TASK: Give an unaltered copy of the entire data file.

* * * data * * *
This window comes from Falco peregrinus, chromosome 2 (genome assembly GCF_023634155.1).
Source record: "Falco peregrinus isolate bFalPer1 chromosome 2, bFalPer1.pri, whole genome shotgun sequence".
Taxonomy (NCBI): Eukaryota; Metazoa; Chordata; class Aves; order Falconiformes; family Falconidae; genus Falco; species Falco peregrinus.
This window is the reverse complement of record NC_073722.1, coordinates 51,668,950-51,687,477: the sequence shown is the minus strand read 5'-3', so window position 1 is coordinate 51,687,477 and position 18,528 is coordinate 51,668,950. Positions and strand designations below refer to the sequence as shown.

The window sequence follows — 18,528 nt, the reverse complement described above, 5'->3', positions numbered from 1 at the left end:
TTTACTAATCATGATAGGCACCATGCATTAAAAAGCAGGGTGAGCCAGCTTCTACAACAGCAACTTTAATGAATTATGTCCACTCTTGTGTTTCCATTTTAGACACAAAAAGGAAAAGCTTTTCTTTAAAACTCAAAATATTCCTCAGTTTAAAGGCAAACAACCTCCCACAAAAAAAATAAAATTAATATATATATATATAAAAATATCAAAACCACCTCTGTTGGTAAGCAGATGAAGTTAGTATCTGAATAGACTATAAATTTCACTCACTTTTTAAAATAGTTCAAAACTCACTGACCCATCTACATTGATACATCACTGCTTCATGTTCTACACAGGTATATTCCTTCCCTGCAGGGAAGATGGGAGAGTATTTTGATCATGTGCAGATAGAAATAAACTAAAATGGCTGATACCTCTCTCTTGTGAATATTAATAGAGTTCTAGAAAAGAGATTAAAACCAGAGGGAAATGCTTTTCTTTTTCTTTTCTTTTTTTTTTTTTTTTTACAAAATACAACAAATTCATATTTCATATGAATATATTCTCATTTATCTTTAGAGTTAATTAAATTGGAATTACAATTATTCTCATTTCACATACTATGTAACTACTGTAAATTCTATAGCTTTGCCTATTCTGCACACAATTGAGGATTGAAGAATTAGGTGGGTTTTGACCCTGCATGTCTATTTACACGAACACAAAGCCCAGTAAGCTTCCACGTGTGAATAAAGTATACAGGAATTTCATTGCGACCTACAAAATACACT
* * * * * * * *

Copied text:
This window comes from Falco peregrinus, chromosome 2 (genome assembly GCF_023634155.1).
Source record: "Falco peregrinus isolate bFalPer1 chromosome 2, bFalPer1.pri, whole genome shotgun sequence".
Taxonomy (NCBI): Eukaryota; Metazoa; Chordata; class Aves; order Falconiformes; family Falconidae; genus Falco; species Falco peregrinus.
This window is the reverse complement of record NC_073722.1, coordinates 51,668,950-51,687,477: the sequence shown is the minus strand read 5'-3', so window position 1 is coordinate 51,687,477 and position 18,528 is coordinate 51,668,950. Positions and strand designations below refer to the sequence as shown.

The window sequence follows — 18,528 nt, the reverse complement described above, 5'->3', positions numbered from 1 at the left end:
TTTACTAATCATGATAGGCACCATGCATTAAAAAGCAGGGTGAGCCAGCTTCTACAACAGCAACTTTAATGAATTATGTCCACTCTTGTGTTTCCATTTTAGACACAAAAAGGAAAAGCTTTTCTTTAAAACTCAAAATATTCCTCAGTTTAAAGGCAAACAACCTCCCACAAAAAAAATAAAATTAATATATATATATATAAAAATATCAAAACCACCTCTGTTGGTAAGCAGATGAAGTTAGTATCTGAATAGACTATAAATTTCACTCACTTTTTAAAATAGTTCAAAACTCACTGACCCATCTACATTGATACATCACTGCTTCATGTTCTACACAGGTATATTCCTTCCCTGCAGGGAAGATGGGAGAGTATTTTGATCATGTGCAGATAGAAATAAACTAAAATGGCTGATACCTCTCTCTTGTGAATATTAATAGAGTTCTAGAAAAGAGATTAAAACCAGAGGGAAATGCTTTTCTTTTTCTTTTCTTTTTTTTTTTTTTTTTACAAAATACAACAAATTCATATTTCATATGAATATATTCTCATTTATCTTTAGAGTTAATTAAATTGGAATTACAATTATTCTCATTTCACATACTATGTAACTACTGTAAATTCTATAGCTTTGCCTATTCTGCACACAATTGAGGATTGAAGAATTAGGTGGGTTTTGACCCTGCATGTCTATTTACACGAACACAAAGCCCAGTAAGCTTCCACGTGTGAATAAAGTATACAGGAATTTCATTGCGACCTACAAAATACACT